>> that works with 7.6.x, 7.8.x, 7.10.x; only GHC cares about in-betweens
>> and only for the purpose of being able to build and validate.
>> * GHC team can't easily contribute features and get the back
>> immediately. In part it doesn't matter because of the previous point and
>> in the last year or so there were no features contributed directly from
>> GHC except those necessary to keep Haddock compiling. This just means
>> there's no demand for such close relationship.
>> * Haddock-affecting changes in GHC parser don't ‘take effect’ straight
>> away. This is my loss and considering the infrequency at which such
>> changes happen, it's a tiny price to pay to have to wait until release.
>> * …that's it, no other disadvantages that I can think of, but that's why
>> I'm sending it to the list to review!
>> What's worth mentioning is that the no-external-dependencies thing still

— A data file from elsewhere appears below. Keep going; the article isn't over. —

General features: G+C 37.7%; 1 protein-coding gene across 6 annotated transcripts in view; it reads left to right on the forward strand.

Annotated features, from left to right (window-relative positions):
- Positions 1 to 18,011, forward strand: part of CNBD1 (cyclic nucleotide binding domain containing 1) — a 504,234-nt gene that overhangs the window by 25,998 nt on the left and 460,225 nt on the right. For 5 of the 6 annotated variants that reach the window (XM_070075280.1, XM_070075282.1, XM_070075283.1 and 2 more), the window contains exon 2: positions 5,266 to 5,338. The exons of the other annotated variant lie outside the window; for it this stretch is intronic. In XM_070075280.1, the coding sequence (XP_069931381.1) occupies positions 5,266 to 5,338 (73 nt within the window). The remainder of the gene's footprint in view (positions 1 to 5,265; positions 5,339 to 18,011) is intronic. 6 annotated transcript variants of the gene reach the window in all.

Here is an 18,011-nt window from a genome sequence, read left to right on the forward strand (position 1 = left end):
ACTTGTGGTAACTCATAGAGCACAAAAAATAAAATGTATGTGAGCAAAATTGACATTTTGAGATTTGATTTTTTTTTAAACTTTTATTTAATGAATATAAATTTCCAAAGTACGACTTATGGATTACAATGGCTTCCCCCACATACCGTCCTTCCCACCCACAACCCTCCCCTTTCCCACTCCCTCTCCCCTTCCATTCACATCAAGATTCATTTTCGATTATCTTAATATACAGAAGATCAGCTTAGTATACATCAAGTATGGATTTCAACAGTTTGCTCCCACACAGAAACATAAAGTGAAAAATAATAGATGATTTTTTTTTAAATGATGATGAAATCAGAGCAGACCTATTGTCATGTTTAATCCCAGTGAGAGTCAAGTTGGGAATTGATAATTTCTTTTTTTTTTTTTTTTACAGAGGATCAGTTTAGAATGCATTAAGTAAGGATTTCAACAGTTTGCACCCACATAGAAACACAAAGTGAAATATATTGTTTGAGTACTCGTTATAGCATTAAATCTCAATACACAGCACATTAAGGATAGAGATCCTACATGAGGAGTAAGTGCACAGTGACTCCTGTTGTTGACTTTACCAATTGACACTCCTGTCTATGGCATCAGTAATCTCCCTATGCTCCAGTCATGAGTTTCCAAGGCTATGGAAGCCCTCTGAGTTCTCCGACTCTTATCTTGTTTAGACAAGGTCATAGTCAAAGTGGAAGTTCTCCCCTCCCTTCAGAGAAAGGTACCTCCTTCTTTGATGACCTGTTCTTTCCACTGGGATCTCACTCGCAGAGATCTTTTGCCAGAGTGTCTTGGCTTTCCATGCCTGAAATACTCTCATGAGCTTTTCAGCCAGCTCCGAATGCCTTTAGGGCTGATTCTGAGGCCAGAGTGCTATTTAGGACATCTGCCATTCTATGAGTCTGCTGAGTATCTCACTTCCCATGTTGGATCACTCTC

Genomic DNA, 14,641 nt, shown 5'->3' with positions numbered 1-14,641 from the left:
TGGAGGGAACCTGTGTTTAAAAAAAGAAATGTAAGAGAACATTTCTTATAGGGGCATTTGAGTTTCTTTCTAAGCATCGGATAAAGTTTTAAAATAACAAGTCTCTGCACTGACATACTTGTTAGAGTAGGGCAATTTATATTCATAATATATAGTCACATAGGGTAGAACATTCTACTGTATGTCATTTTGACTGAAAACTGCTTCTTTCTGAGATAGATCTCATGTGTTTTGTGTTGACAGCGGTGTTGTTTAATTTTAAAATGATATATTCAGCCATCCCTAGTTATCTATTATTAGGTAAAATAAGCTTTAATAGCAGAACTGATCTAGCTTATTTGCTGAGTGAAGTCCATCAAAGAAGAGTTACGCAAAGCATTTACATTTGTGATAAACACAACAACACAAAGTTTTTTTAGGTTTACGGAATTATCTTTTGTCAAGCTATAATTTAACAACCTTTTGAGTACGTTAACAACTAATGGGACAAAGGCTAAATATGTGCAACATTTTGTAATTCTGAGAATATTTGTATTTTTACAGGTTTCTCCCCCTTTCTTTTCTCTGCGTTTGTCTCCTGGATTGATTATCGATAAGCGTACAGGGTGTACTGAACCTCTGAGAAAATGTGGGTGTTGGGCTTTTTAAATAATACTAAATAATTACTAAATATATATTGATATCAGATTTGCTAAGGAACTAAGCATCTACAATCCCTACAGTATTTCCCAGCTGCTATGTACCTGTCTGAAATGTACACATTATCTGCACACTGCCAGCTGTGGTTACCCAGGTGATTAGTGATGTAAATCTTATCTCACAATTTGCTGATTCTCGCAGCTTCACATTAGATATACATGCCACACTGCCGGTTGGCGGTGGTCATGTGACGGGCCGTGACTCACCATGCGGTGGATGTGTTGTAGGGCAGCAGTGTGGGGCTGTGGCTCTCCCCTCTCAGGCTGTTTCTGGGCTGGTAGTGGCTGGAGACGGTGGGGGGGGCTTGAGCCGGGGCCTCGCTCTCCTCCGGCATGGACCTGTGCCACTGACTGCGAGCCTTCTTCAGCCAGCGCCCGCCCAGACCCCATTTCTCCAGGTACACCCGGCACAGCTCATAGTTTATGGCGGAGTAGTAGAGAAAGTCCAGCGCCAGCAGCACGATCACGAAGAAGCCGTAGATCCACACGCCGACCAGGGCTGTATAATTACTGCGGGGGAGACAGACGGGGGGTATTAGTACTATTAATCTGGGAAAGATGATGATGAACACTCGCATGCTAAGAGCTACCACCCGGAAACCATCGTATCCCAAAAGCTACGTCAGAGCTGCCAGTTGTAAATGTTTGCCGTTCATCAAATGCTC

>> applies because even though we no longer need to compile against HEAD,
>> we still need to compile against the tree at release time.
>> In summary:
>> My life gets easier because I stop wasting it on playing with whole GHC
>> tree, GHC team's life gets easier because they don't have to deal with
>> the changes I make. My life gets even easier because I only have to make
>> big API updates once a release. I can actually start looking for
>> When a release rolls around, GHC and Haddock ‘meet up’, we make sure it
>> all works, release happens, GHC starts tracking from that point and we
>> part ways until the next release.
>> What do you think? If there are no major objections in one week then I
>> will assume I am good to go with this.
>> Transition from current setup:
>> If I receive some patches I was promised then I will then make a 2.14.4
>> bugfix/compat release make sure that master is up to date and then
>> create something like GHC-tracking branch from master and track that. I
>> will then abandon that branch and not push to it unless it is GHC
>> release time. The next commit in master will bring Haddock to a state
>> where it works with 7.8.3: yes, this means removing all new API stuff
>> until 7.10 or 7.8.4 or whatever. GHC API changes go onto GHC-tracking
>> while all the stuff I write goes master. When GHC makes a release or is
>> about to, I make master work with that and make GHC-tracking point to
>> that instead.